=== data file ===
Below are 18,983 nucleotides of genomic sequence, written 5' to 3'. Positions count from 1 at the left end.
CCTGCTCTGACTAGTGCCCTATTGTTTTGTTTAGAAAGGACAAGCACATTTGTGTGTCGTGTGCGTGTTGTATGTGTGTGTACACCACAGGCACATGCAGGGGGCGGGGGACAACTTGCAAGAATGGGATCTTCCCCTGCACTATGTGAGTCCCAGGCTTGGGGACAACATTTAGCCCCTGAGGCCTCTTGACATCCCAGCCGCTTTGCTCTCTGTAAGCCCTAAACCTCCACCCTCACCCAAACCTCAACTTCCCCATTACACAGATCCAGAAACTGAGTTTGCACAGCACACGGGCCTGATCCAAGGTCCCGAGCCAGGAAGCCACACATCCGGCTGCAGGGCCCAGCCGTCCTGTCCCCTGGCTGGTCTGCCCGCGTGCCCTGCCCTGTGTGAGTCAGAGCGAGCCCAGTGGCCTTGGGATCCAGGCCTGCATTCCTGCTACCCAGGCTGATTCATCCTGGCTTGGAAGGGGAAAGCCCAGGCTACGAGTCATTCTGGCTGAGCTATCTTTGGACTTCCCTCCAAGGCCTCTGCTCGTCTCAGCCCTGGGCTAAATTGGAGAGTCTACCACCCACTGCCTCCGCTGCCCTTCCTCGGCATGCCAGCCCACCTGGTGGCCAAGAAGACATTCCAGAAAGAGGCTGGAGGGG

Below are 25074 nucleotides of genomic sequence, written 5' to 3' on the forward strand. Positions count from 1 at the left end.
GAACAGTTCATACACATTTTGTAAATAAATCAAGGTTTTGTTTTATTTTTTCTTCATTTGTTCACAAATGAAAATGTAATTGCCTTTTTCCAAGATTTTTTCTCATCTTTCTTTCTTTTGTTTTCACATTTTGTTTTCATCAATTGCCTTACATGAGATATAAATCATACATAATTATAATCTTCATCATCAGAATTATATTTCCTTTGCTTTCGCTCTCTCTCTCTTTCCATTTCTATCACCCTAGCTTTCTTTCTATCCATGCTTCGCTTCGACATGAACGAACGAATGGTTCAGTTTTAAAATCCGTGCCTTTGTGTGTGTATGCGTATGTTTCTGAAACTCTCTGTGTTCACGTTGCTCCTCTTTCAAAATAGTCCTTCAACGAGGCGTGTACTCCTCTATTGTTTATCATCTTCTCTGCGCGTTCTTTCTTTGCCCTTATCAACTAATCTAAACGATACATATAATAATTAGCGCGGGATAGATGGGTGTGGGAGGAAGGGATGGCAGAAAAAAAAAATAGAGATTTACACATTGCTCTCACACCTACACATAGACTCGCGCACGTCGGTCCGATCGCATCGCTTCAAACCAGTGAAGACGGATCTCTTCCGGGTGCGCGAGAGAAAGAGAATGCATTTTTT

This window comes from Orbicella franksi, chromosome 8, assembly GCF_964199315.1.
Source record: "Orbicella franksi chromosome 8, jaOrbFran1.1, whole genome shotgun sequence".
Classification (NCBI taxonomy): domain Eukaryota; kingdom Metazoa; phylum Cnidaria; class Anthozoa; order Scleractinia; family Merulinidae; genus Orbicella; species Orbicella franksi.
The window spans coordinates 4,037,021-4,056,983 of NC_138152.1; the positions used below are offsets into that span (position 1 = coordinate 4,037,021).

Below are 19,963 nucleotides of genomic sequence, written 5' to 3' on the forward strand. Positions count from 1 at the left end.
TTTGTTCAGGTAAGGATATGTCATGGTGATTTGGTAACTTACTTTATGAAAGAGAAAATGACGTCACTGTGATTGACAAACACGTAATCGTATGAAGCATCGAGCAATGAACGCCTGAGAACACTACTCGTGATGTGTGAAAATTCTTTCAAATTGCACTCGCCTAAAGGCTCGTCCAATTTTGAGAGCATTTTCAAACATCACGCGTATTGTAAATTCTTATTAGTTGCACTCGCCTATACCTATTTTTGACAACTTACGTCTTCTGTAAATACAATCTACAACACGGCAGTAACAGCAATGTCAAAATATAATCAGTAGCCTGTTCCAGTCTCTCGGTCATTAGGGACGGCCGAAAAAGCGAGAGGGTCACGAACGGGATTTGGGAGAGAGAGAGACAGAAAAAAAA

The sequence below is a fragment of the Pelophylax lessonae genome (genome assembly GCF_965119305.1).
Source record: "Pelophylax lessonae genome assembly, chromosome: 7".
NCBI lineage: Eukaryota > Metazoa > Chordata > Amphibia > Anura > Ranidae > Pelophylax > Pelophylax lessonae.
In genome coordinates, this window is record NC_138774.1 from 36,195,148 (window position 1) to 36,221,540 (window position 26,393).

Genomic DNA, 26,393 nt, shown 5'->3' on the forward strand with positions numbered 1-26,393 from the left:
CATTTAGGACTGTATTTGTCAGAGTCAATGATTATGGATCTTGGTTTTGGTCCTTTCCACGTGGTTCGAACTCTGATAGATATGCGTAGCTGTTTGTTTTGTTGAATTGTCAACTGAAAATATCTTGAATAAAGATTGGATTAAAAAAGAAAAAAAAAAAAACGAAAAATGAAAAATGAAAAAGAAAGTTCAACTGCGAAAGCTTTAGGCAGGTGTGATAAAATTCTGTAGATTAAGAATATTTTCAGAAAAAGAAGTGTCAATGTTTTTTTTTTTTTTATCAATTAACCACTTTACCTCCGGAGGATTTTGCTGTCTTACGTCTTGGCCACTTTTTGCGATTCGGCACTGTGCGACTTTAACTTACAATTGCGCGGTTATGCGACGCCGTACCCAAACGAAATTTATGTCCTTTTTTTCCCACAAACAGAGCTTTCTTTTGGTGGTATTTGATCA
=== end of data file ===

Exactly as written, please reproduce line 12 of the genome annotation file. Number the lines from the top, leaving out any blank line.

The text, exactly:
Source record: "Pelophylax lessonae genome assembly, chromosome: 7".